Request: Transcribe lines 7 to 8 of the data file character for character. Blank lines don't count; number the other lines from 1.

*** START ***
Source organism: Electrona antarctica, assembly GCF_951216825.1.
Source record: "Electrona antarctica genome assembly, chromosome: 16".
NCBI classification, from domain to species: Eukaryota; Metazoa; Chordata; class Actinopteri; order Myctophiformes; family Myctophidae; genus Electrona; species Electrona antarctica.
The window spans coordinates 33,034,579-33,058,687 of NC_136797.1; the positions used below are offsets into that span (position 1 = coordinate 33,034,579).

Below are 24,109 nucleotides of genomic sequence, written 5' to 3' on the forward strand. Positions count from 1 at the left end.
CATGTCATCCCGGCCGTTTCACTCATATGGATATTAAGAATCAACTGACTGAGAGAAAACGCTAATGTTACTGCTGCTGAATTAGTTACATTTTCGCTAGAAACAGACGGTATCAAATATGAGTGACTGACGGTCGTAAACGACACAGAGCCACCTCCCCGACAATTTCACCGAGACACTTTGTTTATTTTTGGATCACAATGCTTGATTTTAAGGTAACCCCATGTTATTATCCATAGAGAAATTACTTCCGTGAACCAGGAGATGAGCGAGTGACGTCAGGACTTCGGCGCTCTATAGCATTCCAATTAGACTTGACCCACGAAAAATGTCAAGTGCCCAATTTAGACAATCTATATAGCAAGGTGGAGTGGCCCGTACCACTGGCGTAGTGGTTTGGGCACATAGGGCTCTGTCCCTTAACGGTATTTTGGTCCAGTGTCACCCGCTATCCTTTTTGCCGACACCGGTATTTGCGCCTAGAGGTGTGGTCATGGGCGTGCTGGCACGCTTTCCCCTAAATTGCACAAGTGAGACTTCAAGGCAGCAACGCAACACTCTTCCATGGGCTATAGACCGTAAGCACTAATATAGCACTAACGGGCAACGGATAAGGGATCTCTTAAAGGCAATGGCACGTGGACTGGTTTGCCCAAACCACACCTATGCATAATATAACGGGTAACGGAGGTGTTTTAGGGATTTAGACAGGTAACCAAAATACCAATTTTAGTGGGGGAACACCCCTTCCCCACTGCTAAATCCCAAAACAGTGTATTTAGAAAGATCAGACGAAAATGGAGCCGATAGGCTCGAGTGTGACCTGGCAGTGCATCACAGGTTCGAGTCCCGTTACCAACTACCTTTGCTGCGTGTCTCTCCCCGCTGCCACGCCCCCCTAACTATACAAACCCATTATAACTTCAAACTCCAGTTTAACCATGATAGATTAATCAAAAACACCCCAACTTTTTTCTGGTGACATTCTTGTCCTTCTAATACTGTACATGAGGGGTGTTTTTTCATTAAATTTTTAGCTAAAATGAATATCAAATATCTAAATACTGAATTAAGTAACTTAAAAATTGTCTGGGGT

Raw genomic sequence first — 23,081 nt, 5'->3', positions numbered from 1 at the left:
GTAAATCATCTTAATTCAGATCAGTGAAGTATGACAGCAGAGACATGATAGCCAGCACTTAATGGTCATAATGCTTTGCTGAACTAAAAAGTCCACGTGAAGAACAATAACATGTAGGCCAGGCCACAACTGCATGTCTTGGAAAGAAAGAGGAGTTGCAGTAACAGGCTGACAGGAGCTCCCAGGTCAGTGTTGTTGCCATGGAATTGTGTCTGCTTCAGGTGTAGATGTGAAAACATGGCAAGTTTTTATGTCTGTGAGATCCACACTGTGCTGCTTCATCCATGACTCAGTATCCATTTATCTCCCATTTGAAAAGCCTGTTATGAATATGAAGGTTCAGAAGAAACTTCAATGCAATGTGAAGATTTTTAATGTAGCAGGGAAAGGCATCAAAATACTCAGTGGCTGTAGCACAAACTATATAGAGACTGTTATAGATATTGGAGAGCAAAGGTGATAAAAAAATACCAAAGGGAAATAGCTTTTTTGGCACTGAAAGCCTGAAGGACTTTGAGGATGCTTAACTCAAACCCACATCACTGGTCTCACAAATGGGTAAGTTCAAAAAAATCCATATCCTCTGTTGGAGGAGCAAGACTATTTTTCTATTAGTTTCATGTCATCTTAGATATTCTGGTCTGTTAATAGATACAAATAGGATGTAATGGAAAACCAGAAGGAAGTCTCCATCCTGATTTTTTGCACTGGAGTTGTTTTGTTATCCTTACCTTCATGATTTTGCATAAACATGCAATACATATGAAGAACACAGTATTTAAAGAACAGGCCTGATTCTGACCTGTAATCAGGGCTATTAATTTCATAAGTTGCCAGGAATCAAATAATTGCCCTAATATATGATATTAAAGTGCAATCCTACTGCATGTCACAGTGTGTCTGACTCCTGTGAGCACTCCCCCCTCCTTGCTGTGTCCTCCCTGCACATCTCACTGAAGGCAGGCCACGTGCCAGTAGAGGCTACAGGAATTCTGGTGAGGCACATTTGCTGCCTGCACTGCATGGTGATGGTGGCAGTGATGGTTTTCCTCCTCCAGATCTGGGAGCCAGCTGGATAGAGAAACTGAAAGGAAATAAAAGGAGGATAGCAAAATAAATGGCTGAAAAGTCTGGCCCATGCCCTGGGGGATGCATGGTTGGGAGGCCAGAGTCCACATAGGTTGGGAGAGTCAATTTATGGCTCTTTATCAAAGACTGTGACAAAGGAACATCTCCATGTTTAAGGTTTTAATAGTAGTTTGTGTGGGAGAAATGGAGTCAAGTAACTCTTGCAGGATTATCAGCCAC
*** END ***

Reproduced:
Raw genomic sequence first — 23,081 nt, 5'->3', positions numbered from 1 at the left:
GTAAATCATCTTAATTCAGATCAGTGAAGTATGACAGCAGAGACATGATAGCCAGCACTTAATGGTCATAATGCTTTGCTGAACTAAAAAGTCCACGTGAAGAACAATAACATGTAGGCCAGGCCACAACTGCATGTCTTGGAAAGAAAGAGGAGTTGCAGTAACAGGCTGACAGGAGCTCCCAGGTCAGTGTTGTTGCCATGGAATTGTGTCTGCTTCAGGTGTAGATGTGAAAACATGGCAAGTTTTTATGTCTGTGAGATCCACACTGTGCTGCTTCATCCATGACTCAGTATCCATTTATCTCCCATTTGAAAAGCCTGTTATGAATATGAAGGTTCAGAAGAAACTTCAATGCAATGTGAAGATTTTTAATGTAGCAGGGAAAGGCATCAAAATACTCAGTGGCTGTAGCACAAACTATATAGAGACTGTTATAGATATTGGAGAGCAAAGGTGATAAAAAAATACCAAAGGGAAATAGCTTTTTTGGCACTGAAAGCCTGAAGGACTTTGAGGATGCTTAACTCAAACCCACATCACTGGTCTCACAAATGGGTAAGTTCAAAAAAATCCATATCCTCTGTTGGAGGAGCAAGACTATTTTTCTATTAGTTTCATGTCATCTTAGATATTCTGGTCTGTTAATAGATACAAATAGGATGTAATGGAAAACCAGAAGGAAGTCTCCATCCTGATTTTTTGCACTGGAGTTGTTTTGTTATCCTTACCTTCATGATTTTGCATAAACATGCAATACATATGAAGAACACAGTATTTAAAGAACAGGCCTGATTCTGACCTGTAATCAGGGCTATTAATTTCATAAGTTGCCAGGAATCAAATAATTGCCCTAATATATGATATTAAAGTGCAATCCTACTGCATGTCACAGTGTGTCTGACTCCTGTGAGCACTCCCCCCTCCTTGCTGTGTCCTCCCTGCACATCTCACTGAAGGCAGGCCACGTGCCAGTAGAGGCTACAGGAATTCTGGTGAGGCACATTTGCTGCCTGCACTGCATGGTGATGGTGGCAGTGATGGTTTTCCTCCTCCAGATCTGGGAGCCAGCTGGATAGAGAAACTGAAAGGAAATAAAAGGAGGATAGCAAAATAAATGGCTGAAAAGTCTGGCCCATGCCCTGGGGGATGCATGGTTGGGAGGCCAGAGTCCACATAGGTTGGGAGAGTCAATTTATGGCTCTTTATCAAAGACTGTGACAAAGGAACATCTCCATGTTTAAGGTTTTAATAGTAGTTTGTGTGGGAGAAATGGAGTCAAGTAACTCTTGCAGGATTATCAGCCAC